It’s a pretty familiar story, isn’t it? The story of how the Savior of the world was subjected to the perils of the wilderness: extreme isolation and exposure, hunger, thirst and exhaustion… and the insidious machinations of the Tempter, a fallen angel bent on diminishing or destroying him.
You know, there are a lot of New Testament scholars—very smart people—who grapple with this story: Jesus in all of his humanness beset by a supernatural and immensely powerful antagonist—the very personification of cosmic evil—and tested to the limits of his ability. And he comes out on top, but at great cost, it seems. Certainly, it was no cakewalk. What’s going on here? Why did it have to be so hard? This is Jesus we’re talking about… the Christ, the Messiah, the Son of God. Was he just getting up to speed? Or was he going through a rough patch? Or did the fact that Jesus had taken on mortal flesh mean that he could, just possibly, have failed the test? And if you’re looking to me for definitive answers to these questions, I’m sorry to disappoint you. But I wonder…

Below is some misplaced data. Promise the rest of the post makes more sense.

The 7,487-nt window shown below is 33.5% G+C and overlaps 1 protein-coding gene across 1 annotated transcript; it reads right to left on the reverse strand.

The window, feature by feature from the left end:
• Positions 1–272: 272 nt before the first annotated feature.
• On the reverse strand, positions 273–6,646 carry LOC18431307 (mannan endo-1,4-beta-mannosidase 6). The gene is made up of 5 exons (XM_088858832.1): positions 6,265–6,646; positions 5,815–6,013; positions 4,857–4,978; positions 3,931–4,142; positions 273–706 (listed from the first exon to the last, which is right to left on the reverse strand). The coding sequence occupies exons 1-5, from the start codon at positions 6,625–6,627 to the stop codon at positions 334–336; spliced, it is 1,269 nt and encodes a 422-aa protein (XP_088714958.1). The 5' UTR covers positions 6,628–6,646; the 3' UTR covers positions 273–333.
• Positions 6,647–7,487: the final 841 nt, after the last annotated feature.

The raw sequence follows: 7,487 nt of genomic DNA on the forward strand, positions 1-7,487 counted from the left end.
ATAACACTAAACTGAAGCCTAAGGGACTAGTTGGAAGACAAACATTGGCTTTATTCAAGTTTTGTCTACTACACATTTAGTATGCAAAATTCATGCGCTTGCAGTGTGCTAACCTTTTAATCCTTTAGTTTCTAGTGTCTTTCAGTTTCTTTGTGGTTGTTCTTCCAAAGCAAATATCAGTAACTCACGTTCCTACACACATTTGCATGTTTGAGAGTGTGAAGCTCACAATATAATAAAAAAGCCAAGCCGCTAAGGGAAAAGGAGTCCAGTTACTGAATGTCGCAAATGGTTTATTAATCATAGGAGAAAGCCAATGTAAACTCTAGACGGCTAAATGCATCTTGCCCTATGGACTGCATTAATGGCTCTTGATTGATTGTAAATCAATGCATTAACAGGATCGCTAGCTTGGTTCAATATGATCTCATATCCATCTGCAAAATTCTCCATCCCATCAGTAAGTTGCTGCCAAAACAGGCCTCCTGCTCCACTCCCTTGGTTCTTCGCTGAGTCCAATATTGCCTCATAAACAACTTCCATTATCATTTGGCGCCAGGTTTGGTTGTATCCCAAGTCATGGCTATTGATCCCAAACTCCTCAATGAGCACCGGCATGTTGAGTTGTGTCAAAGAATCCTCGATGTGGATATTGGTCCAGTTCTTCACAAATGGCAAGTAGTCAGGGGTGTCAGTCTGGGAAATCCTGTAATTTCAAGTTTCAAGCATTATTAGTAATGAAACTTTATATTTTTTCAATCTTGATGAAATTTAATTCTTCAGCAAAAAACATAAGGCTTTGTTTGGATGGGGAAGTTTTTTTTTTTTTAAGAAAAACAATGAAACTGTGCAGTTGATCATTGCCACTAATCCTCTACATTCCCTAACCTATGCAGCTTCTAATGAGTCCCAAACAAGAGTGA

You know, the purpose of the Gospels was to tell the story of Jesus’ years of “active ministry…” which has been defined, from the first century on, as the final three years of Jesus’ life in Galilee and Judea. Matthew and Luke add a birth narrative… and Luke recounts the story of boy Jesus in the Temple… but even in these accounts, there’s a big gap between the beginning of the story and its end. And so, we’re left to wonder just exactly what Jesus was up to during all of those intervening years. And I guess we’ll likely never know… certainly there are some apocryphal gospels in circulation that purport to fill in some of the blanks from those “lost years,” but they just don’t seem to have the “ring of truth” for many of us. And they apparently weren’t convincing enough to merit inclusion in the official canon of Christian Scripture established by the earliest Church fathers, who lived much closer to the time that all of this took place. So, we just don’t know as many of the details as we’d like… and maybe that’s on purpose. Maybe we don’t need to know. Because God is pretty good at giving us what we need, don’t you think?